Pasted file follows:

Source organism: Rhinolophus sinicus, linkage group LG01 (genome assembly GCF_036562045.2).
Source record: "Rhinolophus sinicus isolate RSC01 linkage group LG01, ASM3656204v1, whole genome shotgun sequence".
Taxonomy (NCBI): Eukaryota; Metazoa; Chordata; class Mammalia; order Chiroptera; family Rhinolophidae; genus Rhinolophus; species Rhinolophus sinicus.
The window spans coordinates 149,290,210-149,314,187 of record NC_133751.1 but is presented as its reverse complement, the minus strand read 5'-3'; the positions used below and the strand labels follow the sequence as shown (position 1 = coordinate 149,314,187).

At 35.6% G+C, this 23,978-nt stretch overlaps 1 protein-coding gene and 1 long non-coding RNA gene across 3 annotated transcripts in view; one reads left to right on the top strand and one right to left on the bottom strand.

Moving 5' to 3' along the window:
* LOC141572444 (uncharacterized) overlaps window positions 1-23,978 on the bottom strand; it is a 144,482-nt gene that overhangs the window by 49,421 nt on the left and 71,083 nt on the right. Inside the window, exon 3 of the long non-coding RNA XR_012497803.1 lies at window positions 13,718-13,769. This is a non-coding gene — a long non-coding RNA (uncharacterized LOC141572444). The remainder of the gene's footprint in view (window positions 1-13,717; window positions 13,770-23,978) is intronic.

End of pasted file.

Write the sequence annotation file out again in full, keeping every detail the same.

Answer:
Source organism: Rhinolophus sinicus, linkage group LG01 (genome assembly GCF_036562045.2).
Source record: "Rhinolophus sinicus isolate RSC01 linkage group LG01, ASM3656204v1, whole genome shotgun sequence".
Taxonomy (NCBI): Eukaryota; Metazoa; Chordata; class Mammalia; order Chiroptera; family Rhinolophidae; genus Rhinolophus; species Rhinolophus sinicus.
The window spans coordinates 149,290,210-149,314,187 of record NC_133751.1 but is presented as its reverse complement, the minus strand read 5'-3'; the positions used below and the strand labels follow the sequence as shown (position 1 = coordinate 149,314,187).

At 35.6% G+C, this 23,978-nt stretch overlaps 1 protein-coding gene and 1 long non-coding RNA gene across 3 annotated transcripts in view; one reads left to right on the top strand and one right to left on the bottom strand.

Moving 5' to 3' along the window:
* LOC141572444 (uncharacterized) overlaps window positions 1-23,978 on the bottom strand; it is a 144,482-nt gene that overhangs the window by 49,421 nt on the left and 71,083 nt on the right. Inside the window, exon 3 of the long non-coding RNA XR_012497803.1 lies at window positions 13,718-13,769. This is a non-coding gene — a long non-coding RNA (uncharacterized LOC141572444). The remainder of the gene's footprint in view (window positions 1-13,717; window positions 13,770-23,978) is intronic.